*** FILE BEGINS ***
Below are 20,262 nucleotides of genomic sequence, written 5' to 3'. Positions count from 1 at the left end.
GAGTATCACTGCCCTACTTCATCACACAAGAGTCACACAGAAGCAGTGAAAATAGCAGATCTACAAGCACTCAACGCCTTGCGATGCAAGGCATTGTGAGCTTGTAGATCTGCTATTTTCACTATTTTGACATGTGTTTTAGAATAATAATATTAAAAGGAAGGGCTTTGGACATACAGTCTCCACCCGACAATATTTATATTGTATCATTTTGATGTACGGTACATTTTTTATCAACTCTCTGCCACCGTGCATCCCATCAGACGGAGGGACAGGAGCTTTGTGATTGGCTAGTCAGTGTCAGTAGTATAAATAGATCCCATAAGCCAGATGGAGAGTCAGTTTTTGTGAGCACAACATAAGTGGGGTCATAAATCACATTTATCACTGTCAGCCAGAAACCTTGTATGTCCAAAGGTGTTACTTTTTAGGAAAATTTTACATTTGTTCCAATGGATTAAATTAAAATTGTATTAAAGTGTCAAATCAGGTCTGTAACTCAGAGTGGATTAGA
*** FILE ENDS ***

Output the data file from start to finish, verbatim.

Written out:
Below are 20,262 nucleotides of genomic sequence, written 5' to 3'. Positions count from 1 at the left end.
GAGTATCACTGCCCTACTTCATCACACAAGAGTCACACAGAAGCAGTGAAAATAGCAGATCTACAAGCACTCAACGCCTTGCGATGCAAGGCATTGTGAGCTTGTAGATCTGCTATTTTCACTATTTTGACATGTGTTTTAGAATAATAATATTAAAAGGAAGGGCTTTGGACATACAGTCTCCACCCGACAATATTTATATTGTATCATTTTGATGTACGGTACATTTTTTATCAACTCTCTGCCACCGTGCATCCCATCAGACGGAGGGACAGGAGCTTTGTGATTGGCTAGTCAGTGTCAGTAGTATAAATAGATCCCATAAGCCAGATGGAGAGTCAGTTTTTGTGAGCACAACATAAGTGGGGTCATAAATCACATTTATCACTGTCAGCCAGAAACCTTGTATGTCCAAAGGTGTTACTTTTTAGGAAAATTTTACATTTGTTCCAATGGATTAAATTAAAATTGTATTAAAGTGTCAAATCAGGTCTGTAACTCAGAGTGGATTAGA